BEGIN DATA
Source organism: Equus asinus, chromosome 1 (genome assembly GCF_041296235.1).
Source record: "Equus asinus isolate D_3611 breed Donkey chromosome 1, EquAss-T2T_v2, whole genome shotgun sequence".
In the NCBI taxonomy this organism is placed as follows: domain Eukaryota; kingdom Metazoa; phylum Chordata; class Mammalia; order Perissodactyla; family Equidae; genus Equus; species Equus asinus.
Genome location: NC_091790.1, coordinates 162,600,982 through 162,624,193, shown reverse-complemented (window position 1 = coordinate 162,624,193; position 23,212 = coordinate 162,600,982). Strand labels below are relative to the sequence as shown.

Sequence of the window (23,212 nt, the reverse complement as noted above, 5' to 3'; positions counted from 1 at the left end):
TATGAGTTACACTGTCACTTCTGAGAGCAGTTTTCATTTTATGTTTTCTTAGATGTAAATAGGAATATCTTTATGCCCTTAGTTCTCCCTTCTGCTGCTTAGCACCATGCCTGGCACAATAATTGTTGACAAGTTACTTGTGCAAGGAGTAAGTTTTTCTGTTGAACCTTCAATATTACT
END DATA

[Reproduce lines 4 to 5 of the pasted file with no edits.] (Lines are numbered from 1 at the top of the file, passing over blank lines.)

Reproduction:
Genome location: NC_091790.1, coordinates 162,600,982 through 162,624,193, shown reverse-complemented (window position 1 = coordinate 162,624,193; position 23,212 = coordinate 162,600,982). Strand labels below are relative to the sequence as shown.

Sequence of the window (23,212 nt, the reverse complement as noted above, 5' to 3'; positions counted from 1 at the left end):